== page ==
Political analysts missing the mark badly on the post-midterm commentary

Talking heads have a way of convincing average newspaper readers and cable-news channel viewers that they have some magic sauce to understand voters and elections in a way the rest of us cannot. Well, guess what? That is categorically untrue.

Not only were political analysts with few exceptions, way off in forecasting the midterms (this is an actual science, so I do cut most slack on this – that having been said the misinterpretation of polling data and fundamental misunderstanding of the pulse of midterm electorate is something that needs to be fixed for 2026), they have been WAY OFF in analyzing them, showing the chattering classes are more out of touch than ever with the average US voter.

It’s pretty remarkable that themes of “democracy,” and “extremism” are the most common talking points besides the obvious impact of the Dobbs decision.

But what really happened in the midterms outside Florida? Here’s my take:

  • The composition of the midterm electorate has changed the last two cycles – as more-educated voters shift their preferences from GOP to Democratic, this gives the Dems a built-in advantage in off-year elections and Special Elections. This is a direct contrast from the 1994-2014 period when the GOP had a built-in advantage in off-years and particularly in Special Elections.
  • The impact of the Dobbs decision was obvious (many analysts claimed prior to November 8 that it has faded as an issues once the summer ended) and very clearly was going to motivate enough voters to tip the scales considering margins are tighter than ever in most competitive US elections and turnout is what matters these days more than persuasion. The idea that voters “swing” between the parties is a dated concept, rooted in the 1980’s (when Ronald Reagan had won 60% of the popular voter at the same time as Democrats controlled 34 Governorships) and the Clintonian 1990’s. It’s about turnout, stupid!
  • Democrats delivered on the economy. Infrastructure, stimulus, Build Back Better. GOP attempts to appear as progressive-populists on the economy worked in 2020 with many, but in 2022, the collective Republican freak-out about student loan forgiveness, revealed to many drowning in student loan debt that the GOP’s mantra of upward mobility and empowering the working class was malarkey. The US economy is suffering less-severe inflation than any major industrialized nation and the Biden Administration has actively tried to fight inflation and help the working-class. If this sounds like a partisan talking point, fine, you can believe that, but understand that enough voters bought it!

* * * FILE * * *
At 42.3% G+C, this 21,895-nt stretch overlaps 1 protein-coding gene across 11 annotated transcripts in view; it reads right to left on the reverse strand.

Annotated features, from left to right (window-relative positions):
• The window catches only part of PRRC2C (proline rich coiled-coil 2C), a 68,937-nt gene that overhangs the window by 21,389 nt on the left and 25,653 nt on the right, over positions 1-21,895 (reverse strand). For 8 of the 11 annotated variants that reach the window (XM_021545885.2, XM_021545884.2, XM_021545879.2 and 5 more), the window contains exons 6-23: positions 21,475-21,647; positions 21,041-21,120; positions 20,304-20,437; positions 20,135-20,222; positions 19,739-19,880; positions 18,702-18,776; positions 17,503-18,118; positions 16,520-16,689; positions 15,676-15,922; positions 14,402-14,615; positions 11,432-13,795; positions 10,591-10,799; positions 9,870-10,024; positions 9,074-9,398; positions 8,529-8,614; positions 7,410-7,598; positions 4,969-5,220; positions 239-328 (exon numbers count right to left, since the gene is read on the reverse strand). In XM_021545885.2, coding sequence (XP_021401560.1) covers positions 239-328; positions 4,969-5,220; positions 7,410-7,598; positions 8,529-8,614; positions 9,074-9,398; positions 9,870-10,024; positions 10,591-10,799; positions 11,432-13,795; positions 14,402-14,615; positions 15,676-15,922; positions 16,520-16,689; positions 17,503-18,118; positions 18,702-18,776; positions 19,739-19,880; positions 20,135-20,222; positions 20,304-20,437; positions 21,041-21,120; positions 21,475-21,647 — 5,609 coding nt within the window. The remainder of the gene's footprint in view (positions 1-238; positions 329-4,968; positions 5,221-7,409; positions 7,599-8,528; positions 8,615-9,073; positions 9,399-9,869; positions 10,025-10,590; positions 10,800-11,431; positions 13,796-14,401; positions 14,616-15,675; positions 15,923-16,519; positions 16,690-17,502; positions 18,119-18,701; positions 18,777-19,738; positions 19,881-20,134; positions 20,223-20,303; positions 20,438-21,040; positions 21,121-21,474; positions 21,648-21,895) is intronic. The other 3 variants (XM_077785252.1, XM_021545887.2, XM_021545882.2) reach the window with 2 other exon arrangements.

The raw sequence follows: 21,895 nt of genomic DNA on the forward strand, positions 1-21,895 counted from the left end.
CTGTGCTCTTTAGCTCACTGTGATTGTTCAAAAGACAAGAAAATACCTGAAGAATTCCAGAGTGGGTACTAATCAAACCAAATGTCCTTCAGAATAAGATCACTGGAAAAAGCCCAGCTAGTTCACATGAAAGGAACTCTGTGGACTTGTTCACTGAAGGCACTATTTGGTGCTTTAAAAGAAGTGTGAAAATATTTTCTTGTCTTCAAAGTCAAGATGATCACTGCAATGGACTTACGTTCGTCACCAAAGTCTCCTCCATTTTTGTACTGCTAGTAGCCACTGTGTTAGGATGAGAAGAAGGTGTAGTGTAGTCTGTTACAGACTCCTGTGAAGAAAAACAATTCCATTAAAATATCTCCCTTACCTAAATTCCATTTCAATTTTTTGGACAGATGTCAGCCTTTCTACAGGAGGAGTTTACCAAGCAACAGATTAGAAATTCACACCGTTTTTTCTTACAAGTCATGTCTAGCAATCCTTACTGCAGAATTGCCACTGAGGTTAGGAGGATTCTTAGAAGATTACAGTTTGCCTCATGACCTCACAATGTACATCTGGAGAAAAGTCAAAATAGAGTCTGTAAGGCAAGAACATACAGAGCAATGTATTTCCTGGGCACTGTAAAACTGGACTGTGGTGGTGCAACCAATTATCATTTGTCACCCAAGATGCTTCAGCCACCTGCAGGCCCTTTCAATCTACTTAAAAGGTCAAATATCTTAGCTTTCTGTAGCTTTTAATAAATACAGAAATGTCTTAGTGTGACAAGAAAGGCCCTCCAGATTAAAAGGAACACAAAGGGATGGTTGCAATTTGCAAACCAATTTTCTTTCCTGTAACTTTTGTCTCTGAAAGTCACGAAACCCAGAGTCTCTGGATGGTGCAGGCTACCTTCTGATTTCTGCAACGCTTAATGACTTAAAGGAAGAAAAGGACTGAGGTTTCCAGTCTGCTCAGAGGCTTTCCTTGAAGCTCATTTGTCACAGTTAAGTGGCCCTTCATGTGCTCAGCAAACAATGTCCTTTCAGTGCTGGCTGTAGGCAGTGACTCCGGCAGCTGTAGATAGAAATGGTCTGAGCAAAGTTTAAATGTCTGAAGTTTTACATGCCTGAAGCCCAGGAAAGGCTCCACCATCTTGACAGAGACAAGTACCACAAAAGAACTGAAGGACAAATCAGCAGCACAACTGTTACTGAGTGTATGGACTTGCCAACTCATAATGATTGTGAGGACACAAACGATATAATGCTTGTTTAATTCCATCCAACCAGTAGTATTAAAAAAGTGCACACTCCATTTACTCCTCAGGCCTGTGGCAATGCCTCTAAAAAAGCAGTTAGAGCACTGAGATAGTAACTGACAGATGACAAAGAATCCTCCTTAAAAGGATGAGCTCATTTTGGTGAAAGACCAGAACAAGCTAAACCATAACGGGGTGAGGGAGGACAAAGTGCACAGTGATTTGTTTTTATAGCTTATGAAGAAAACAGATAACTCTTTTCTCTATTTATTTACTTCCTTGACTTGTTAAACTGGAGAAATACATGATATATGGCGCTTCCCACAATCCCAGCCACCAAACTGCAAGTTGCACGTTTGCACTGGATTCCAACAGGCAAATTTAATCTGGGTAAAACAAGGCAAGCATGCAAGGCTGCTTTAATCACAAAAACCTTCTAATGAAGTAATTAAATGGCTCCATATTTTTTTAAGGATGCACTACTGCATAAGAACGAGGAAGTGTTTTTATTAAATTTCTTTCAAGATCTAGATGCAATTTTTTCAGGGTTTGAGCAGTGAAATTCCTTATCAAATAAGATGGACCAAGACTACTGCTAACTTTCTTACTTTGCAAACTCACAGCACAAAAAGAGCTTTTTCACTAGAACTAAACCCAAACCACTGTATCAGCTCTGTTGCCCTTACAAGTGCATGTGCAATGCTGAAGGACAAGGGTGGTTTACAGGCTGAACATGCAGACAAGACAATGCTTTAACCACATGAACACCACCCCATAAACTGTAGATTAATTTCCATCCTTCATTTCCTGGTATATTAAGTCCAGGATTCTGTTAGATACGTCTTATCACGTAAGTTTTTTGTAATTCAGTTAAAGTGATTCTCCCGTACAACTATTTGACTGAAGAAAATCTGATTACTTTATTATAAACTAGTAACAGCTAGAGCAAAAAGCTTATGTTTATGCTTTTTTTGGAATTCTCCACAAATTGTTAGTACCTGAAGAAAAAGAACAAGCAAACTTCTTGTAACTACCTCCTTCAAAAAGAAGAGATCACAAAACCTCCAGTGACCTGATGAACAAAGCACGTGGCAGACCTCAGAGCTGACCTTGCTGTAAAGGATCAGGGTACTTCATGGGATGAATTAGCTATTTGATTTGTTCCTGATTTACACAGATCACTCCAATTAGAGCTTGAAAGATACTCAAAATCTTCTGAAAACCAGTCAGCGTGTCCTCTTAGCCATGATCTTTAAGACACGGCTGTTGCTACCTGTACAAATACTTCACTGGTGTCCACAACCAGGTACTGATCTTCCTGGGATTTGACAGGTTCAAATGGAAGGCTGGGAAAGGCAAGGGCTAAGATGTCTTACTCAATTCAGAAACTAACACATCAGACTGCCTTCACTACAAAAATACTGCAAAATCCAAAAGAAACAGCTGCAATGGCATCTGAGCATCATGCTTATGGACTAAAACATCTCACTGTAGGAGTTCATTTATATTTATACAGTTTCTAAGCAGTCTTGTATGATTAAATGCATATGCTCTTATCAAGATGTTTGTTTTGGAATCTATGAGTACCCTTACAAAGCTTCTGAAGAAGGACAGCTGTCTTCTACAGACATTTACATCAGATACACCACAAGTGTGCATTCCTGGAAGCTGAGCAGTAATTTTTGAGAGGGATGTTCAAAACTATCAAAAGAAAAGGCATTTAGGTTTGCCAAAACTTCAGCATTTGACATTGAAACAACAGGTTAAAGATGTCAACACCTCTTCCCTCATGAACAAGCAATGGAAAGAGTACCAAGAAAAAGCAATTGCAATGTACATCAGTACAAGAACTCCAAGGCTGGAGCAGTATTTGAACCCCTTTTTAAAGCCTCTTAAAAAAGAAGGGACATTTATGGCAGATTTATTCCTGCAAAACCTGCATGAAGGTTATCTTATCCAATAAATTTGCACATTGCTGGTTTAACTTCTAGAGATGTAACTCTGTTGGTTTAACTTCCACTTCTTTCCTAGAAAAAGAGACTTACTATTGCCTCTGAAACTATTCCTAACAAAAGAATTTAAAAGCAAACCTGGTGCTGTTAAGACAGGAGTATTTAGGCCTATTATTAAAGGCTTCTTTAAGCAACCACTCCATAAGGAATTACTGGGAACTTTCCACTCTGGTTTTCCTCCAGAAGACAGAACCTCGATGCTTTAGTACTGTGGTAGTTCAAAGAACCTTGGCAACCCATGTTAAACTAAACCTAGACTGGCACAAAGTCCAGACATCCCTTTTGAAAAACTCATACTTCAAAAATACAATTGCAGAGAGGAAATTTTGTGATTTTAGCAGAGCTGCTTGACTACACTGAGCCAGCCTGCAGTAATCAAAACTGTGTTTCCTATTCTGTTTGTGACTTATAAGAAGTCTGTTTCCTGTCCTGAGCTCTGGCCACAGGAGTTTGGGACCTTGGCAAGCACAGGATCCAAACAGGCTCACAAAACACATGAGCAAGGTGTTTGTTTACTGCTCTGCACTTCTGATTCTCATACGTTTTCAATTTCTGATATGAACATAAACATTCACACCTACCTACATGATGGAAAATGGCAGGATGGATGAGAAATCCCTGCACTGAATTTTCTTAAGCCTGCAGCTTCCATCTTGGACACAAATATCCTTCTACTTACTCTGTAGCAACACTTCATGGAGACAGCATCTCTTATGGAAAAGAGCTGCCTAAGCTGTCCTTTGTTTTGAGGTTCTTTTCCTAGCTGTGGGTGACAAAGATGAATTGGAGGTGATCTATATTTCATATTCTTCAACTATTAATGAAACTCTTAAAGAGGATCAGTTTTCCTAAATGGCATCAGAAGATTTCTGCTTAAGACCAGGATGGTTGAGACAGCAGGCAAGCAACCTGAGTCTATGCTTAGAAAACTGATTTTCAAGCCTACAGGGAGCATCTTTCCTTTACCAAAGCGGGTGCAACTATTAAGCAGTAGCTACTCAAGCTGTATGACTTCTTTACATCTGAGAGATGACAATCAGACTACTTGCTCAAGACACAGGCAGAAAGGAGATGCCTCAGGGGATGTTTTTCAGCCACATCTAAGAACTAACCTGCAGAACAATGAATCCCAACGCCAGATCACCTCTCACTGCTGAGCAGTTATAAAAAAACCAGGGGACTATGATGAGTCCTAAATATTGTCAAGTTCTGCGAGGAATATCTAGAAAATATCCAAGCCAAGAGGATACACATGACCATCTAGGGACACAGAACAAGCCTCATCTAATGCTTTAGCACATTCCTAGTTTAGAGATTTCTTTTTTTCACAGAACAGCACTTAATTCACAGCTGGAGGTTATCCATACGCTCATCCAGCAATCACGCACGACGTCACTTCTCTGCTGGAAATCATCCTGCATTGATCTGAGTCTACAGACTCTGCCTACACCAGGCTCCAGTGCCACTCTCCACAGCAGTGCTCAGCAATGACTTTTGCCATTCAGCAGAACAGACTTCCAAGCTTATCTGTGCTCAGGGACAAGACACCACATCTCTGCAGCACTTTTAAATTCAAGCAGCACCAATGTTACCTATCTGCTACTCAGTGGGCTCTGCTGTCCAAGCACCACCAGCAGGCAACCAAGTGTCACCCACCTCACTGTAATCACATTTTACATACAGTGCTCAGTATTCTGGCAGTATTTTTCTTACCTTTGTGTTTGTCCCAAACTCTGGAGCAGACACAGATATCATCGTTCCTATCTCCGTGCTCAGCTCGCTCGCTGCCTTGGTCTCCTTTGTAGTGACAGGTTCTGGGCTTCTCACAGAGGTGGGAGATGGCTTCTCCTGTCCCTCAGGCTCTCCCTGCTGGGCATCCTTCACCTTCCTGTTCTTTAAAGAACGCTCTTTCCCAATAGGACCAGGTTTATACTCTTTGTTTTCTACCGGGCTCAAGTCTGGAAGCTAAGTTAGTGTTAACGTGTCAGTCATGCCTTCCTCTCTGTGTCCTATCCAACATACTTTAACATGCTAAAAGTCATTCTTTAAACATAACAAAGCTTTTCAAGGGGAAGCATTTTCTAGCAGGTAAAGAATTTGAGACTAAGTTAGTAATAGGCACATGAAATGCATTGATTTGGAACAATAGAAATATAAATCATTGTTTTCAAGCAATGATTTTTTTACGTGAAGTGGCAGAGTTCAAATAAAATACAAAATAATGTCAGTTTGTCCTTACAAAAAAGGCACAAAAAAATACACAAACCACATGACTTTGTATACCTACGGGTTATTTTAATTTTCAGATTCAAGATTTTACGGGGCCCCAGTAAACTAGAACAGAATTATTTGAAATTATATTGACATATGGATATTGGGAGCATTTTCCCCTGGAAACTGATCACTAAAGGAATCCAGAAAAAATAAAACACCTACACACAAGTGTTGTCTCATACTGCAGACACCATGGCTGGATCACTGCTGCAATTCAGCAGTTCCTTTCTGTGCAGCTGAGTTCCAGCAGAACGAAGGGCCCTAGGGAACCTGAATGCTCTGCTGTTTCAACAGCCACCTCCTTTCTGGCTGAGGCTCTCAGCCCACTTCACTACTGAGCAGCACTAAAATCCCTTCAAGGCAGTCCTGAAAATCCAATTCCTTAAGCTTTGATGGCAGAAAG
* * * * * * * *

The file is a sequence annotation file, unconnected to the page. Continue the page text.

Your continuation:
• The media was so in a vortex of not talking about the Biden Administration’s tangible successes, they ignore any impact on the electorate of this success.
  • Can we stop looking at approval ratings and using it as a tool to predict elections? Here in Florida we learned that in Rick Scott’s 2014 reelection, and national pundits now are trying to explain President Biden’s low-approval ratings while his party had a historic over-performance in a midterm. The commonly repeated explanation is that “voters disapprove of Biden but lied individual Democrats running in their states,” is something a third grader could formulate as a post-election excuse for being so wrong. This is where pundits need to wait for all the data and take some time and analyze it before making snap reactions that continue a pattern of creating false narratives around electoral politics and voter behavior.

Bottom line: All-in-all the punditry class has spent the last few weeks spinning, trying to explain electoral results they spent the previous several weeks convincing us was impossible. The explanations since have been largely reactive and not driven by data.


  1. Steve schneider · ·

    Wow. And, interesting.


  2. Steve schneider · ·

    Reaction to Dobbs raises interesting question for defuture if he wants to run in 2024. How hard does he push on his anti abortion rhetoric and policies?


  3. Millie Herrera · ·

    As a political analyst, I was called crazy for saying that we Dems were going to keep the US Senate and possibly win one or two more seats, and could potentially keep the House or lose it by a very thin margin.

    That if Charlie Crist won the primary, he would lose badly to DeSantis, whereas if Nikki Fried won the primary, she would have a fighting chance, and if she lost it would be within a close margin, but she would help Val Demings and down ballot candidates win or come closer. Maybe, just maybe, we could have saved one or two congressional seats, state senate or house seats.

    It’s not alcheny or rocket science, just basic grassroots campaigning that the Miami-Dade and FDP “leaders” have ignored for many electoral cycles: reach out and connect with each ethnic group in language and in culture EARLY, like Barack Obama did in 2007-2008 with boots on the ground, and again in 2012 – winning the Cuban American vote by 50% in 2008 and 48% in 2012, for a Florida victory!

    Political consultants and pundits will again turn themselves into pretzels trying to justify the disastrous results with cya massaged “data”, focus groups and sad excuses, but until we clean house and go back to the true and tried grassroots campaigning, recruit better candidates and set up an effective party infrastructure, Florida will continue disappointing and stay red with the low quality representatives at the helm.


  4. barbara Miller · ·

    Agree with Millie!


  5. Patrick Joseph Fowler · ·

    And, the Republicans, in many races, ran very bad candidates.


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